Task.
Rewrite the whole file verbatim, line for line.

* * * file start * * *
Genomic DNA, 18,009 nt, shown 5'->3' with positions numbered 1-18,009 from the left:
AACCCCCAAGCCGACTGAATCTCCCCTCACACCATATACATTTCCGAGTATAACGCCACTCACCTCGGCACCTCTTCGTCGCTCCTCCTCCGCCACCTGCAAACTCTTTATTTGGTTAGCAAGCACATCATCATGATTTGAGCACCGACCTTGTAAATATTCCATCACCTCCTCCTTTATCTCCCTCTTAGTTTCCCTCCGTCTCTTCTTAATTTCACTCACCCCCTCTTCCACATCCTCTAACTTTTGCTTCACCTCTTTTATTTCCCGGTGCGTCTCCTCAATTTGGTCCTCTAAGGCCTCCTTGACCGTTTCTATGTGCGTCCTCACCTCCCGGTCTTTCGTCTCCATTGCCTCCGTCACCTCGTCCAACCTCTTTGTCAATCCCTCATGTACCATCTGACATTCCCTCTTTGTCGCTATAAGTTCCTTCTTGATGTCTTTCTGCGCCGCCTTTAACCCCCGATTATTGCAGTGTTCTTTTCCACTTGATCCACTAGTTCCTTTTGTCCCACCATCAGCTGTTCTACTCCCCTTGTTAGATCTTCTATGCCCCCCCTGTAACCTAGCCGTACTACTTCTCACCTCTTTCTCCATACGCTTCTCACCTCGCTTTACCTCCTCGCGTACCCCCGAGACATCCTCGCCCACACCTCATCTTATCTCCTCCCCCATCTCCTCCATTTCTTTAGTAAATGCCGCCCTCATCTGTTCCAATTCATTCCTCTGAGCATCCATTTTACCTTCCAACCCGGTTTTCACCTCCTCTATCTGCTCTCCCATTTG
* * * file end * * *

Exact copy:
Genomic DNA, 18,009 nt, shown 5'->3' with positions numbered 1-18,009 from the left:
AACCCCCAAGCCGACTGAATCTCCCCTCACACCATATACATTTCCGAGTATAACGCCACTCACCTCGGCACCTCTTCGTCGCTCCTCCTCCGCCACCTGCAAACTCTTTATTTGGTTAGCAAGCACATCATCATGATTTGAGCACCGACCTTGTAAATATTCCATCACCTCCTCCTTTATCTCCCTCTTAGTTTCCCTCCGTCTCTTCTTAATTTCACTCACCCCCTCTTCCACATCCTCTAACTTTTGCTTCACCTCTTTTATTTCCCGGTGCGTCTCCTCAATTTGGTCCTCTAAGGCCTCCTTGACCGTTTCTATGTGCGTCCTCACCTCCCGGTCTTTCGTCTCCATTGCCTCCGTCACCTCGTCCAACCTCTTTGTCAATCCCTCATGTACCATCTGACATTCCCTCTTTGTCGCTATAAGTTCCTTCTTGATGTCTTTCTGCGCCGCCTTTAACCCCCGATTATTGCAGTGTTCTTTTCCACTTGATCCACTAGTTCCTTTTGTCCCACCATCAGCTGTTCTACTCCCCTTGTTAGATCTTCTATGCCCCCCCTGTAACCTAGCCGTACTACTTCTCACCTCTTTCTCCATACGCTTCTCACCTCGCTTTACCTCCTCGCGTACCCCCGAGACATCCTCGCCCACACCTCATCTTATCTCCTCCCCCATCTCCTCCATTTCTTTAGTAAATGCCGCCCTCATCTGTTCCAATTCATTCCTCTGAGCATCCATTTTACCTTCCAACCCGGTTTTCACCTCCTCTATCTGCTCTCCCATTTG